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Moving to Goods and Services Tax in India : Impact on India’s Growth and International Trade

Author

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  • Rajesh Chadha

    (National Council for Applied Economic Research)

Abstract

The differential multiple tax regime across sectors of production leads to distortions in allocation of resources thus introducing inefficiencies in the sectors of domestic production. With regard to Indias exports, this leads to lack of international competitiveness of the sectors which would have been relatively efficient under distortion-free indirect tax regime. Further, there is lack of full offsets of taxes loaded on to the fob export prices. Efficient allocation of productive resources and providing full tax offsets is expected to result in gains for GDP, returns to the factors of production and exports of the economy. Implementation of a comprehensive goods and services tax (GST) is expected, ceteris paribus, to provide gains in Indias GDP somewhere within a range of 0.9 to 1.7 per cent. It is expected that the real returns to the factors of production would go up. Our results show gains in returns to land ranging between 0.42 and 0.82 per cent. Wage rate gains vary between 0.68 and 1.33 per cent. Returns to capital would gain somewhere between 0.37 and 0.74 per cent. In sum, implementation of a comprehensive GST in India is expected to lead to efficient allocation of factors of production thus leading to gains in GDP and exports. This would translate into enhanced economic welfare and higher returns to the factors of production, viz. land, labour and capital.

Suggested Citation

  • Rajesh Chadha, 2009. "Moving to Goods and Services Tax in India : Impact on India’s Growth and International Trade," Trade Working Papers 23071, East Asian Bureau of Economic Research.
  • Handle: RePEc:eab:tradew:23071
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    References listed on IDEAS

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    1. M. Govinda Rao & Sen, Tapas Kumar & Jena, Pratap R., 2008. "Issues before the thirteenth finance commission," Working Papers 08/55, National Institute of Public Finance and Policy.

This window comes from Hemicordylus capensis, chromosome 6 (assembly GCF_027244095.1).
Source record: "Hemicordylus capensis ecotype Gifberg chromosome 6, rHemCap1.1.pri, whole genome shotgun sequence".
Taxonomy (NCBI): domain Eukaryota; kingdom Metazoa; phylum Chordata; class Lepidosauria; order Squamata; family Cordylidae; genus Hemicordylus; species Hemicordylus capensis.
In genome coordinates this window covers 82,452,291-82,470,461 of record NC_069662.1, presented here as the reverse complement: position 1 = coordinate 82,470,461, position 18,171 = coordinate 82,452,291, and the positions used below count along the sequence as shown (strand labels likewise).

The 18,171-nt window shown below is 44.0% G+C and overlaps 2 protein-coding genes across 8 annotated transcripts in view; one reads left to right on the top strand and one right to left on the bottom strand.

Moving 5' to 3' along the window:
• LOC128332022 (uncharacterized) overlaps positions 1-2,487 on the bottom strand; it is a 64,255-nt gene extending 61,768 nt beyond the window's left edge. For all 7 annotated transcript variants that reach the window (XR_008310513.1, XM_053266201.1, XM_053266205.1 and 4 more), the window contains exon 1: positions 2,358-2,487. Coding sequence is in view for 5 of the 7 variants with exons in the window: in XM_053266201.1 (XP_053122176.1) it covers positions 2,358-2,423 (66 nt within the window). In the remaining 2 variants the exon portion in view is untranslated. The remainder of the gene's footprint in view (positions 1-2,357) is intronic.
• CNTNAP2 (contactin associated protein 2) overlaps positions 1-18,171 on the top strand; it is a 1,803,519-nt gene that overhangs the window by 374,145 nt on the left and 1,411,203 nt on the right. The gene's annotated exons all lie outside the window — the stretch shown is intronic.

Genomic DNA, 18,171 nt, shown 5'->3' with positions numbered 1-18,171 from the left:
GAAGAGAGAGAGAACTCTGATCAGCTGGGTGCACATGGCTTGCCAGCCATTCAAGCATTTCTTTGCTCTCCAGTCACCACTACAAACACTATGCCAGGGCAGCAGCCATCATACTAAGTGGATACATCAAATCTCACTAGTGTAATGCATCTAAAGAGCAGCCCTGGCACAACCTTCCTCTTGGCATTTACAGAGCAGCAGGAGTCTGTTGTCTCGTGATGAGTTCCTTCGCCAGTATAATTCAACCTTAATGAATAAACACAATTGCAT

2. M. Govinda Rao & R. Kavita Rao, 2005. "Trends and Issues in Tax Policy and Reform in India," India Policy Forum, Global Economy and Development Program, The Brookings Institution, vol. 2(1), pages 55-122.
    3. Wittwer, Glyn & Anderson, Kym, 2002. "Impact of the GST and Wine Tax Reform on Australia's Wine Industry: A CGE Analysis," Australian Economic Papers, Wiley Blackwell, vol. 41(1), pages 69-81, March.
    4. G.A. Meagher & Brian R. Parmenter, 1993. "Some Short-Run Implications of Fightback: A General Equilibrium Analysis," Centre of Policy Studies/IMPACT Centre Working Papers g-101, Victoria University, Centre of Policy Studies/IMPACT Centre.
    5. Peter B. Dixon & Maureen T. Rimmer, 1999. "The Government's Tax Package: Further Analysis based on the MONASH Model," Centre of Policy Studies/IMPACT Centre Working Papers g-131, Victoria University, Centre of Policy Studies/IMPACT Centre.
    Full references (including those not matched with items on IDEAS)

    More about this item

    Keywords

    tax; India; goods and services tax; economic growth; factors of production;

    JEL classification:

    • H21 - Public Economics - - Taxation, Subsidies, and Revenue - - - Efficiency; Optimal Taxation

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